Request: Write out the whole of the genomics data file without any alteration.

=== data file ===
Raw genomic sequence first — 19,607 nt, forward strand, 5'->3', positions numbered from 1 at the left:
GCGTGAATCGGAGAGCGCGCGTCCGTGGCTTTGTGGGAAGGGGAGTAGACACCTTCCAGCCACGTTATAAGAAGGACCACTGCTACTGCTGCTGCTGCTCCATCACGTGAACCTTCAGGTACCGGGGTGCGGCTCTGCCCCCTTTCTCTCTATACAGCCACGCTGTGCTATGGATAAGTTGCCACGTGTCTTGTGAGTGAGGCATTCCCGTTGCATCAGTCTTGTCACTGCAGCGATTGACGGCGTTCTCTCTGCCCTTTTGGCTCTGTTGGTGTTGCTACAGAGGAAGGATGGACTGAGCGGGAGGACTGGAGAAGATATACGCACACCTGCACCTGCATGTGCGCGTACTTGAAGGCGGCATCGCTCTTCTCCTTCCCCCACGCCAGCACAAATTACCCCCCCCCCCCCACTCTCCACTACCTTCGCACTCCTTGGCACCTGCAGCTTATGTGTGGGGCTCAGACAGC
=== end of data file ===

Raw genomic sequence first — 19,607 nt, forward strand, 5'->3', positions numbered from 1 at the left:
GCGTGAATCGGAGAGCGCGCGTCCGTGGCTTTGTGGGAAGGGGAGTAGACACCTTCCAGCCACGTTATAAGAAGGACCACTGCTACTGCTGCTGCTGCTCCATCACGTGAACCTTCAGGTACCGGGGTGCGGCTCTGCCCCCTTTCTCTCTATACAGCCACGCTGTGCTATGGATAAGTTGCCACGTGTCTTGTGAGTGAGGCATTCCCGTTGCATCAGTCTTGTCACTGCAGCGATTGACGGCGTTCTCTCTGCCCTTTTGGCTCTGTTGGTGTTGCTACAGAGGAAGGATGGACTGAGCGGGAGGACTGGAGAAGATATACGCACACCTGCACCTGCATGTGCGCGTACTTGAAGGCGGCATCGCTCTTCTCCTTCCCCCACGCCAGCACAAATTACCCCCCCCCCCCCACTCTCCACTACCTTCGCACTCCTTGGCACCTGCAGCTTATGTGTGGGGCTCAGACAGC